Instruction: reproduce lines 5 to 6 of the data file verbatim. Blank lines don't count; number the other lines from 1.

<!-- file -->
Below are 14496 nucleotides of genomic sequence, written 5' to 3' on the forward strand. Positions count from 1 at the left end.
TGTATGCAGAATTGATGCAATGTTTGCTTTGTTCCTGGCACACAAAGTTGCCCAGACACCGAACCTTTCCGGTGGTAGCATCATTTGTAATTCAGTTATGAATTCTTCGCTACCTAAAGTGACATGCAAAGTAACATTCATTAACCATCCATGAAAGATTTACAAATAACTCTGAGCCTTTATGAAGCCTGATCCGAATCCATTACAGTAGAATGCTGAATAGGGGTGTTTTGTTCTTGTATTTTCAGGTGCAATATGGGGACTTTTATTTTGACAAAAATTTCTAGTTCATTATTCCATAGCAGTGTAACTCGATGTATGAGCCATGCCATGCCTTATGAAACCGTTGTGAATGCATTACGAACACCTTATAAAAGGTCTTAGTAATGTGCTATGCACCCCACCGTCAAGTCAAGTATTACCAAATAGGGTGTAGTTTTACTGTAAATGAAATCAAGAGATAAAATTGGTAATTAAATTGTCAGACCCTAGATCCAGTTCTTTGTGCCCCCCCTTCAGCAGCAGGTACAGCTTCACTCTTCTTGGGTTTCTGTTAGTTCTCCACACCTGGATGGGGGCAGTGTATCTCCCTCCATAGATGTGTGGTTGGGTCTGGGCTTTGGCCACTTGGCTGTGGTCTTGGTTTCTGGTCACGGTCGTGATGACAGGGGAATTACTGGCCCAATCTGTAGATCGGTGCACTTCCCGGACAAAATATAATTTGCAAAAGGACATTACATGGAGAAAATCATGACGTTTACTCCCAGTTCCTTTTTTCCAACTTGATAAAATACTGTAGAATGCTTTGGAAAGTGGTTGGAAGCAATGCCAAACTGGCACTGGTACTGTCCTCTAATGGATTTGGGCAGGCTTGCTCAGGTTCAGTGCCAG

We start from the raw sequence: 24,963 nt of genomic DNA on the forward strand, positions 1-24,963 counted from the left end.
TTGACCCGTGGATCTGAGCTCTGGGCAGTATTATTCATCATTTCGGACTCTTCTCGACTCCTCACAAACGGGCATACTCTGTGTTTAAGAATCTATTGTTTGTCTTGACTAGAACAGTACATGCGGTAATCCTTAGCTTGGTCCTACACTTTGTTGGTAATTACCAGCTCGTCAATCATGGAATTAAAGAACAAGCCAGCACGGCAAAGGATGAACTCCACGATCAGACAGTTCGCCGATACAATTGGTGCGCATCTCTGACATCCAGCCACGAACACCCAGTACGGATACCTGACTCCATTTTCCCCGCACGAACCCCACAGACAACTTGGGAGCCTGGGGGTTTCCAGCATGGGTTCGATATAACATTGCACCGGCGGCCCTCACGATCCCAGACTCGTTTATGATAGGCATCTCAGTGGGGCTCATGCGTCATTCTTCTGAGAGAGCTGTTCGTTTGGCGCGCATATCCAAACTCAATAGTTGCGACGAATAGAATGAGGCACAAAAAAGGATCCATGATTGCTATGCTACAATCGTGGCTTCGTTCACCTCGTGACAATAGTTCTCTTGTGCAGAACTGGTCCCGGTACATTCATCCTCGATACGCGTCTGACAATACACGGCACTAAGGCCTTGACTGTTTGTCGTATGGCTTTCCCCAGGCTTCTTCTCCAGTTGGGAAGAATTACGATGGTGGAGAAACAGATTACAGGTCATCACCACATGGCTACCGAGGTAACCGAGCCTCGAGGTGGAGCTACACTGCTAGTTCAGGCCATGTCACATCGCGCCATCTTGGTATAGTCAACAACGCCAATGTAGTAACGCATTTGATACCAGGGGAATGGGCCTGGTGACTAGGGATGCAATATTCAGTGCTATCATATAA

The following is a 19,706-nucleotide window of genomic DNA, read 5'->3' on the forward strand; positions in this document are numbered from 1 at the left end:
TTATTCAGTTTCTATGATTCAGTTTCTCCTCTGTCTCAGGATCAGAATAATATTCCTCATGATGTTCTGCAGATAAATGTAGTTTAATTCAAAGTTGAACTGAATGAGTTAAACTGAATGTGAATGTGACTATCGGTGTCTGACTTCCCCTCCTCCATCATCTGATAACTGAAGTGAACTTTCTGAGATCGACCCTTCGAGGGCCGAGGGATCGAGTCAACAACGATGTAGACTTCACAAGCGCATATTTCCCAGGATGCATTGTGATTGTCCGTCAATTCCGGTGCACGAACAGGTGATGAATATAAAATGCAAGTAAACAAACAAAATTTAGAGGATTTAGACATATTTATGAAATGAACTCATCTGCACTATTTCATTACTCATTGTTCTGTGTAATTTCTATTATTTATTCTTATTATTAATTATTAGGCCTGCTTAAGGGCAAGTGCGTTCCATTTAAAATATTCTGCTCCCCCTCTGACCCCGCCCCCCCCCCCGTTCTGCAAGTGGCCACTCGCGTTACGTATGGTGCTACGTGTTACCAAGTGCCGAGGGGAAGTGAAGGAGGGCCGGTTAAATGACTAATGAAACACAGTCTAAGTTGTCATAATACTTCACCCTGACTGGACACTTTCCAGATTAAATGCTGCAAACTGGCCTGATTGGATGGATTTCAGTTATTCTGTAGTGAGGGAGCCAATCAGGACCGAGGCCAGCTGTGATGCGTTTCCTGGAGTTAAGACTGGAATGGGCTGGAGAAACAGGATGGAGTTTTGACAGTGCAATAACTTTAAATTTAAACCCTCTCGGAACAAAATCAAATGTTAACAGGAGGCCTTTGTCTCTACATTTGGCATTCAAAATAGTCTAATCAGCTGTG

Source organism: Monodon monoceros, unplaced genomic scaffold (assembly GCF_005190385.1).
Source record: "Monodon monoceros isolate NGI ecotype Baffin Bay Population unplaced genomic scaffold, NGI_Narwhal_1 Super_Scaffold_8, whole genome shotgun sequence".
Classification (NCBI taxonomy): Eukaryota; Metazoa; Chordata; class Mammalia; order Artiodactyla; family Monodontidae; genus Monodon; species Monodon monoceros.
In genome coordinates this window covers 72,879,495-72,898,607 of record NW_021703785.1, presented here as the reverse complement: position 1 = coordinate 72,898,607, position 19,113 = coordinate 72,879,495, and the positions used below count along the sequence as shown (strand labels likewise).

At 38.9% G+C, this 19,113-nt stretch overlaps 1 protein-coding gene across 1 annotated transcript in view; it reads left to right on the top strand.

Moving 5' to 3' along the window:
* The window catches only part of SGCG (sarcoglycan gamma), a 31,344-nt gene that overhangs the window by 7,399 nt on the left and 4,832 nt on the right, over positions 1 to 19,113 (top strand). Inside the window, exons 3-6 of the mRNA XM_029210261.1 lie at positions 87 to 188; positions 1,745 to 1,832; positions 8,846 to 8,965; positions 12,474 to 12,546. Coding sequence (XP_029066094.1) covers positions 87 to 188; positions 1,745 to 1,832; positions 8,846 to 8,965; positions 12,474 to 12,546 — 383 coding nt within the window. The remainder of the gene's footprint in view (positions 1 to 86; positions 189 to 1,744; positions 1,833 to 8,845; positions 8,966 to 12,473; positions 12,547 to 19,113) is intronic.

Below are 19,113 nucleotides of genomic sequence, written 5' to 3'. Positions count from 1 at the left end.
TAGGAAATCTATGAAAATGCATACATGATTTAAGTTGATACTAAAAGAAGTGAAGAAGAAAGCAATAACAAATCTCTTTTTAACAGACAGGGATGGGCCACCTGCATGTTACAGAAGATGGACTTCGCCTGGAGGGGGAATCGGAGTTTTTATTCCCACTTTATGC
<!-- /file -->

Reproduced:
The following is a 19,706-nucleotide window of genomic DNA, read 5'->3' on the forward strand; positions in this document are numbered from 1 at the left end:
TTATTCAGTTTCTATGATTCAGTTTCTCCTCTGTCTCAGGATCAGAATAATATTCCTCATGATGTTCTGCAGATAAATGTAGTTTAATTCAAAGTTGAACTGAATGAGTTAAACTGAATGTGAATGTGACTATCGGTGTCTGACTTCCCCTCCTCCATCATCTGATAACTGAAGTGAACTTTCTGAGATCGACCCTTCGAGGGCCGAGGGATCGAGTCAACAACGATGTAGACTTCACAAGCGCATATTTCCCAGGATGCATTGTGATTGTCCGTCAATTCCGGTGCACGAACAGGTGATGAATATAAAATGCAAGTAAACAAACAAAATTTAGAGGATTTAGACATATTTATGAAATGAACTCATCTGCACTATTTCATTACTCATTGTTCTGTGTAATTTCTATTATTTATTCTTATTATTAATTATTAGGCCTGCTTAAGGGCAAGTGCGTTCCATTTAAAATATTCTGCTCCCCCTCTGACCCCGCCCCCCCCCCCGTTCTGCAAGTGGCCACTCGCGTTACGTATGGTGCTACGTGTTACCAAGTGCCGAGGGGAAGTGAAGGAGGGCCGGTTAAATGACTAATGAAACACAGTCTAAGTTGTCATAATACTTCACCCTGACTGGACACTTTCCAGATTAAATGCTGCAAACTGGCCTGATTGGATGGATTTCAGTTATTCTGTAGTGAGGGAGCCAATCAGGACCGAGGCCAGCTGTGATGCGTTTCCTGGAGTTAAGACTGGAATGGGCTGGAGAAACAGGATGGAGTTTTGACAGTGCAATAACTTTAAATTTAAACCCTCTCGGAACAAAATCAAATGTTAACAGGAGGCCTTTGTCTCTACATTTGGCATTCAAAATAGTCTAATCAGCTGTG